HC Deb 19 December 1944 vol 406 cc1612-5
42. Mr. John Dugdale

asked the President of the Board of Trade whether, having regard to the importance of design in post-war planning for industry, he is taking steps to encourage good design in British industry.

Mr. Dalton

Yes, Sir. I have appointed a Council of Industrial Design to promote by all practicable means the improvement of design in the products of British industry. I have also appointed, after consultation with my right hon. Friend the Secretary of State for Scotland, a Scottish Committee of the Council. I am glad to say that Sir Thomas Barlow has consented to become Chairman of the Council and Sir Steven Bilsland, Chairman of the Scottish Committee. Industries will be invited to set up Design Centres to study and encourage the improvement of design of their own products. The Government propose to make financial grants to these Centres on the recommendation of the new Council. Provision will be made for the expenses of the Council and for the grants to the Design Centres in the Estimates to be introduced this Session. I am circulating in the OFFICIAL REPORT a list of the members of the Council and of the Scottish Committee, and a copy of a letter which I have addressed to the Chairman defining the functions of the Council.

Mr. Driberg

Can the right hon. Gentleman say whether practising designers will be represented on that Council—for instance, the Society of Industrial Artists?

Mr. Dalton

Nobody is represented in the strict sense, but I have, in fact, put several practising designers on the Council.

Following is the information:


Board of Trade,

Millbank, S.W.1.

19th December, 1944.


I am very glad that you have felt able to accept my invitation to become the first Chairman of the Council of Industrial Design. Now that the Council has been appointed and is ready to start work I think it will be useful to you if I set out, in some detail, the tasks which I propose that it should undertake.

The purpose of the Council is to promote by all practicable means the improvement of design in the products of British industry. Its main functions will be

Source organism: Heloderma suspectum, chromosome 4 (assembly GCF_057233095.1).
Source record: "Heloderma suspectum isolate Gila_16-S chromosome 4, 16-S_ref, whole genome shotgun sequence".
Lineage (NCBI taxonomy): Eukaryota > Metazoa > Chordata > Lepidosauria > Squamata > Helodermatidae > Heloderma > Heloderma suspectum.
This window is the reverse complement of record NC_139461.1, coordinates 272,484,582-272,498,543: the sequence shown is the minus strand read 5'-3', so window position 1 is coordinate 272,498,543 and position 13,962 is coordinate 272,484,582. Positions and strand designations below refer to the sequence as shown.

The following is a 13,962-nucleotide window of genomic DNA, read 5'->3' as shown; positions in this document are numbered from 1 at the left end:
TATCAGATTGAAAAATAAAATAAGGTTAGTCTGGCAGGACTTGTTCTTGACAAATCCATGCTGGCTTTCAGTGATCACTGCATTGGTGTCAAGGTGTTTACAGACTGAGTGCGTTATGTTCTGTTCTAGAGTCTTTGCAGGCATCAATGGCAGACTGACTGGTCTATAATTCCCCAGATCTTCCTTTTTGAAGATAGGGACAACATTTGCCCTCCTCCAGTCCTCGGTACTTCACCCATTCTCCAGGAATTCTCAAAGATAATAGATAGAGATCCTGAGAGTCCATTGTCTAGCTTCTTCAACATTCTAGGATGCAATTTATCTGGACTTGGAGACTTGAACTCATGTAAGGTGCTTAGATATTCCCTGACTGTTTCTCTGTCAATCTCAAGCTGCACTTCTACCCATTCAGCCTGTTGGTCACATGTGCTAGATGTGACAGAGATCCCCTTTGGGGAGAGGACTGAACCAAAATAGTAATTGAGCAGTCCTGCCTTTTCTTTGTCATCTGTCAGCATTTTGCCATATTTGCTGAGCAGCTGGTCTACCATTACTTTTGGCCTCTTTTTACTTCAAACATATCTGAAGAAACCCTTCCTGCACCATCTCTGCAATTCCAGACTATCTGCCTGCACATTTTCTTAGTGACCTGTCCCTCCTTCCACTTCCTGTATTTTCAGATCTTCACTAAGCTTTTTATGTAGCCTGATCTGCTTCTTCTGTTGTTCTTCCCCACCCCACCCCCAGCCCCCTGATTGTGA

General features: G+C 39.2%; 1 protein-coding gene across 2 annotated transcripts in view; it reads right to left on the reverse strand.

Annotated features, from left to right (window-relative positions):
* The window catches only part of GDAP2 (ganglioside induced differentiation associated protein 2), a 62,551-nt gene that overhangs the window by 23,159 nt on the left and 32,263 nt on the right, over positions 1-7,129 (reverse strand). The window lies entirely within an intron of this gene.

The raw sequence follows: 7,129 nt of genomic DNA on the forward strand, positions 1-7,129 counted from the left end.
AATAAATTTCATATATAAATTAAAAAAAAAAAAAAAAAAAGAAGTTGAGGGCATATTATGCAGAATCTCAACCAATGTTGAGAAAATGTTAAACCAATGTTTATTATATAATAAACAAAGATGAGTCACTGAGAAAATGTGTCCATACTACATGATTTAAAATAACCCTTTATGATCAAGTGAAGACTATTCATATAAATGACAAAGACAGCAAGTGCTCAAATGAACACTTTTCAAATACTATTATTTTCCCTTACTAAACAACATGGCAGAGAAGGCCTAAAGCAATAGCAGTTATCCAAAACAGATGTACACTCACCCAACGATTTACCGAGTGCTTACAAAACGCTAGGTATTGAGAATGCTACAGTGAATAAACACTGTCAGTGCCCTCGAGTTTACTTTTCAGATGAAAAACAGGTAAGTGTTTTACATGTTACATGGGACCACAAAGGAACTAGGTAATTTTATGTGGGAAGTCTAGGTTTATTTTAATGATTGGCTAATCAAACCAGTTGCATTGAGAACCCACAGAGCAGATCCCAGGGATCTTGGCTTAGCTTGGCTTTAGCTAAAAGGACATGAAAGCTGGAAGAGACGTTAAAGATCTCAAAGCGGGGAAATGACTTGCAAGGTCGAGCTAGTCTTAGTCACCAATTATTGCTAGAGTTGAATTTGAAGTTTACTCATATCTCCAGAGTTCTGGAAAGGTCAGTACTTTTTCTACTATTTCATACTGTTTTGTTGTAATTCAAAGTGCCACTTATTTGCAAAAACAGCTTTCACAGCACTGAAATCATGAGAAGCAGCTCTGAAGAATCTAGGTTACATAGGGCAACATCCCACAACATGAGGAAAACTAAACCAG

1. (a) to encourage and assist the establishment and conduct of Design Centres by industries, and to advise the Board of Trade on the grant of financial assistance to these Centres;
  2. (b) to provide a national display of well-designed goods by holding, or participating in, exhibitions and to conduct publicity for good design in other appropriate forms;
  3. (c) to co-operate with the Education Authorities and other bodies in matters affecting the training of designers;
  4. (d) to advise, at the request of Government Departments and other public bodies, on the design of articles to be purchased by them, and to approve the selection of articles to be shown in United Kingdom Pavilions in international exhibitions and in official displays in other exhibitions; and
  5. (e) to be a centre of information and advice both for industry and for Government Departments on all matters of industrial art and design.

The functions of the Design Centres, whose activities the Council will co-ordinate, will be:

  1. (a) to study the problem of design in relation to the products of the particular industry;
  2. (b) to collect and make available to the industry information relating to changes in public taste and trade practice in home and overseas markets and to hold exhibitions both at home and overseas;
  3. (c) to conduct and encourage research and experiment in the design of the products of the industry;
  4. (d) to co-operate with the Education Authorities and other bodies for the training of designers and in the provision of special equipment, prizes and grants, and to arrange factory visits and training in factories for art students.

Grants to Design Centres will be made by the Board of Trade, after consulting the Council, on a similar basis to that adopted by the Department of Scientific and Industrial Research for Research Associations.

The Council will make an Annual Report on its activities, which will be presented by the President of the Board of Trade to Parliament.

I am confident that under your leadership the Council will become firmly established and, by promoting in British industry a real appreciation of the importance of design, will play a vital part after the war in stimulating the sale, at home and overseas, of a wide range of goods of which we can all be justly proud.

Yours sincerely,


Sir Thomas D. Barlow, K.B.E.

11, Wimpole Street, W.1.